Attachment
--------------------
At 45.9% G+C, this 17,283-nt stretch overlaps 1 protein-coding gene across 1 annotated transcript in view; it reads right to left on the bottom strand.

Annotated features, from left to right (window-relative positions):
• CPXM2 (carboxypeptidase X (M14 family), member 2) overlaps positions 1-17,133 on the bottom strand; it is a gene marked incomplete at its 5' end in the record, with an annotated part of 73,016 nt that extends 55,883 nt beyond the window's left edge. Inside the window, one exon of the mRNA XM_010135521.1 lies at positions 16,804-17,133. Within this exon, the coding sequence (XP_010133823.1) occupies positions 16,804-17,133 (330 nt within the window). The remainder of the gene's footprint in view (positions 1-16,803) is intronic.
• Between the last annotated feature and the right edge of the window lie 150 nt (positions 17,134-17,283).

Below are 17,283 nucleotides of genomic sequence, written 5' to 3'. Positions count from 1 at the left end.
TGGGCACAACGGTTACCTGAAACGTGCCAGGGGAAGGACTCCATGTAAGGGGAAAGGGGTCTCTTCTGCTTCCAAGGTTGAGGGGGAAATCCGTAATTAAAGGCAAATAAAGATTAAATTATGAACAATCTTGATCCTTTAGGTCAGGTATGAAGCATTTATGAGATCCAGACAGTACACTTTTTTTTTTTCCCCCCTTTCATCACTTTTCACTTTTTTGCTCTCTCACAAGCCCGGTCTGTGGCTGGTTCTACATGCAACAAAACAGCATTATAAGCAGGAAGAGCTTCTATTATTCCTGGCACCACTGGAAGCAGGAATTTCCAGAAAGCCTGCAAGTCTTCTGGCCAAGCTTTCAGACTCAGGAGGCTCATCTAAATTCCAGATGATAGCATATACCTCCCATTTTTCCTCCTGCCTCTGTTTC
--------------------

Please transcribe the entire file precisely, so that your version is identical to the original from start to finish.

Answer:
At 45.9% G+C, this 17,283-nt stretch overlaps 1 protein-coding gene across 1 annotated transcript in view; it reads right to left on the bottom strand.

Annotated features, from left to right (window-relative positions):
• CPXM2 (carboxypeptidase X (M14 family), member 2) overlaps positions 1-17,133 on the bottom strand; it is a gene marked incomplete at its 5' end in the record, with an annotated part of 73,016 nt that extends 55,883 nt beyond the window's left edge. Inside the window, one exon of the mRNA XM_010135521.1 lies at positions 16,804-17,133. Within this exon, the coding sequence (XP_010133823.1) occupies positions 16,804-17,133 (330 nt within the window). The remainder of the gene's footprint in view (positions 1-16,803) is intronic.
• Between the last annotated feature and the right edge of the window lie 150 nt (positions 17,134-17,283).

Below are 17,283 nucleotides of genomic sequence, written 5' to 3'. Positions count from 1 at the left end.
TGGGCACAACGGTTACCTGAAACGTGCCAGGGGAAGGACTCCATGTAAGGGGAAAGGGGTCTCTTCTGCTTCCAAGGTTGAGGGGGAAATCCGTAATTAAAGGCAAATAAAGATTAAATTATGAACAATCTTGATCCTTTAGGTCAGGTATGAAGCATTTATGAGATCCAGACAGTACACTTTTTTTTTTTCCCCCCTTTCATCACTTTTCACTTTTTTGCTCTCTCACAAGCCCGGTCTGTGGCTGGTTCTACATGCAACAAAACAGCATTATAAGCAGGAAGAGCTTCTATTATTCCTGGCACCACTGGAAGCAGGAATTTCCAGAAAGCCTGCAAGTCTTCTGGCCAAGCTTTCAGACTCAGGAGGCTCATCTAAATTCCAGATGATAGCATATACCTCCCATTTTTCCTCCTGCCTCTGTTTC